However, such a demographic shift is also likely to have serious ramifications for greater UK politics, with the EU taking great interest in the region since Britain left the bloc.

With it being demanded by nationalists in the region that no border — economic or otherwise — is ever put up between the north and south of Ireland, Brussels has managed to wrestle much control of the region away from Britain, with the so-called “Conservative and Unionist Party” even initially agreeing to split the six-county area off from the rest of the UK single market so as to not to jeopardise the integrity of the EU’s internal free trade arrangements.

Attempts by the UK’s new government under Prime Minister Liz Truss to rip up parts of this agreement — titled the Northern Ireland Protocol — have prompted outrage not only from the seats of power within the European Union, but also from Washington D.C., with the country’s democratic government repeatedly threatening to torpedo any prospective free trade agreement between America and Britain should Westminster fail to agree any treaty changes with Brussels beforehand.

Such an extreme position from the U.S. government is unsurprising considering the allegiances the Democratic party has traditionally held with Irish-Americans, with President Joe Biden himself repeatedly identifying himself as being “Irish” in public.

All of these factors are likely to only aggravate already enflamed tensions in the region, which has seen hundreds of years of violence that continued to be widespread until the 1990s.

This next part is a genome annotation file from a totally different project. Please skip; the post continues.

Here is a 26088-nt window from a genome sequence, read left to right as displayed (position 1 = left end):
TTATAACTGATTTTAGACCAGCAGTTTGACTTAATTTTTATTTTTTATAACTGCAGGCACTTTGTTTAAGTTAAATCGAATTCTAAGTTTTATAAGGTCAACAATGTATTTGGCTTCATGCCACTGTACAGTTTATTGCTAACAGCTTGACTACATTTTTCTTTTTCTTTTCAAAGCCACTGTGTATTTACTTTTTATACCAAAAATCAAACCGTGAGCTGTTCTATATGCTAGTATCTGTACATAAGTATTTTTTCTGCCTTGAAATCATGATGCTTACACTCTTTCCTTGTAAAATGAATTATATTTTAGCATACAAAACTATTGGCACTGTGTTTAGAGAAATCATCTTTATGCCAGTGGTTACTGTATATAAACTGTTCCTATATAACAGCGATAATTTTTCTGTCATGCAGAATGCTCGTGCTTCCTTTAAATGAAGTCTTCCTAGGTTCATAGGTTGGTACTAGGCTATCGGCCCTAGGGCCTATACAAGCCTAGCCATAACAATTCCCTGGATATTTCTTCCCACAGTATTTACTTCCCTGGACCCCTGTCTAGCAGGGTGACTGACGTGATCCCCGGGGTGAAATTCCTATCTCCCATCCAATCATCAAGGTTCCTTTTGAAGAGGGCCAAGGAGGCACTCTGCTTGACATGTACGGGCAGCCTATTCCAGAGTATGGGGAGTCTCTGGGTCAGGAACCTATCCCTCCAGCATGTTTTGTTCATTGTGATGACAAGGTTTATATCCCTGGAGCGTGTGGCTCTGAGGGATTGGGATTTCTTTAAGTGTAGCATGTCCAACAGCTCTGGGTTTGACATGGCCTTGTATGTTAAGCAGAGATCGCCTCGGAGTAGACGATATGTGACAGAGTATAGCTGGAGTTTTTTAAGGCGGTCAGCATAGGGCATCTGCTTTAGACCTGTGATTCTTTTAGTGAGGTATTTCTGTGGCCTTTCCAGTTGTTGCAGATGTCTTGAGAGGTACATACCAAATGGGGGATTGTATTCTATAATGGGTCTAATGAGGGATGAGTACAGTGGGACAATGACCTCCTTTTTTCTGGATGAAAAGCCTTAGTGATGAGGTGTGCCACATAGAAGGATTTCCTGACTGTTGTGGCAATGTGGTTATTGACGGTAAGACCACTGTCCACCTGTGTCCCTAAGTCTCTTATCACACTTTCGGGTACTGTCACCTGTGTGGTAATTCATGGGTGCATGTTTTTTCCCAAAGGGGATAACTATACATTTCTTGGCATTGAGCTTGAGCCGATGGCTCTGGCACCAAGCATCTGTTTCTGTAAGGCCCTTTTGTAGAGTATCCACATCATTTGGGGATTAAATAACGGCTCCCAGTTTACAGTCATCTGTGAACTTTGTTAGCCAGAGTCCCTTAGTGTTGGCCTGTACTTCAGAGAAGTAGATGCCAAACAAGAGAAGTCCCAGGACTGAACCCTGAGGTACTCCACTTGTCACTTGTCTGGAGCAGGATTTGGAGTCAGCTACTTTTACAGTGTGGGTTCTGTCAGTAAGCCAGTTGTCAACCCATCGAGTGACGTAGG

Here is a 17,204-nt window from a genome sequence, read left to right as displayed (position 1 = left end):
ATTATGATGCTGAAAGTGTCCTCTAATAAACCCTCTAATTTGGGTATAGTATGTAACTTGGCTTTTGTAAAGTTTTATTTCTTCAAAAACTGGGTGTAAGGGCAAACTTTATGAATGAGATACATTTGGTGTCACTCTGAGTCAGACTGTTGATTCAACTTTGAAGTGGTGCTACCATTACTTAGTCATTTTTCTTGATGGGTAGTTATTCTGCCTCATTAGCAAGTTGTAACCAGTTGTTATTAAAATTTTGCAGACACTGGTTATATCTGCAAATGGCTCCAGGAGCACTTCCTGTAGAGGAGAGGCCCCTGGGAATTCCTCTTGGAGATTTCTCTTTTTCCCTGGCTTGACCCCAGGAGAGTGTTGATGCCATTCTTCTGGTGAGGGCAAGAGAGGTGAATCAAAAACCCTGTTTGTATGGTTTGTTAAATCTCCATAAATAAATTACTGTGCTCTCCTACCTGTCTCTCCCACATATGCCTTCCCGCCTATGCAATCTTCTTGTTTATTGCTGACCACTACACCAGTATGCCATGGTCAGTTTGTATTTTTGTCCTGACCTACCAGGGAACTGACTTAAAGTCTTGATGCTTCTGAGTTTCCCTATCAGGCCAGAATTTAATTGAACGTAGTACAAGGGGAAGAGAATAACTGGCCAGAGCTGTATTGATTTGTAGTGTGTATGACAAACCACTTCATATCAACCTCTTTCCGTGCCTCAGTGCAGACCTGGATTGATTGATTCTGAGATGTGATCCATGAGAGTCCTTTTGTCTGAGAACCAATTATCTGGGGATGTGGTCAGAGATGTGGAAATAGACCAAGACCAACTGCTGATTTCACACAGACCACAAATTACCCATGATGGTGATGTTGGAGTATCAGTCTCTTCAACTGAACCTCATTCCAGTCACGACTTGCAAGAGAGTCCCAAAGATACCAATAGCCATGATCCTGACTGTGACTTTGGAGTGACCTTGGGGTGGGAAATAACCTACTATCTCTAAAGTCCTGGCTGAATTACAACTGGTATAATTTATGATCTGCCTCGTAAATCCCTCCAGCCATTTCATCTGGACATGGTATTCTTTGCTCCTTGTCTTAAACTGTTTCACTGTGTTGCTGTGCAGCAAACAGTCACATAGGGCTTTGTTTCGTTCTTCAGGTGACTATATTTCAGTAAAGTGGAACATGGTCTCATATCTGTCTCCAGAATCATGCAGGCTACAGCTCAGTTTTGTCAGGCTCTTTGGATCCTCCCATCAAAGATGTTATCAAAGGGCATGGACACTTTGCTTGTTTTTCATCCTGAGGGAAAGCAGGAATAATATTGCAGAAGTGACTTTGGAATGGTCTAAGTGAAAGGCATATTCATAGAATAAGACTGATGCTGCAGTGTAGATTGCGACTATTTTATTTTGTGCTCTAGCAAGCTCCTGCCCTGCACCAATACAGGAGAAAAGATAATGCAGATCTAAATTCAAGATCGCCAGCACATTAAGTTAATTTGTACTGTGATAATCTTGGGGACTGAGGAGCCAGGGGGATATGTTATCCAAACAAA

In particular, Unionists in the region — who have already been put under pressure by political talking heads in London repeatedly abandoning them on a wide variety of issues — have been confronted with the idea of being split off from their own country as a result of demographic shifts, with some worrying that an economic split with the UK implemented by the EU could naturally creep into a major political split, and even Irish Unification.

Protesting such a possibility, the largest pro-British group, the Democratic Unionist Party, has refused to re-enter a power-sharing agreement with nationalists that allow the region to govern itself, demanding that problem of the Northern Ireland Protocol first be solved before any new administration is set up.

Meanwhile, Sinn Féin has found itself with a strange bedfellow in the EU, with both groups now quietly wanting the UK’s Brexit vote to result in a United Ireland, with the former desiring it for nationalistic reasons, while the latter appears to desire it to show that leaving the ever-more-centralised union will only result in disaster for those who dare to be free.

Such an alliance is particularly ironic considering Sinn Féin’s history, with Mary Lou McDonald once even sharing a stage with arch-Brexiteer Nigel Farage during a debate on the EU forcing Ireland to vote again after the country’s population rejected the bloc’s Lisbon Treaty.

Both UKIP and Sinn Féin campaigned against the referendum, with then-party leader Gerry Adams describing it as a “bad treaty”, saying that the Irish public had already rejected the agreement in a previous referendum before the country was ordered by the EU to try again.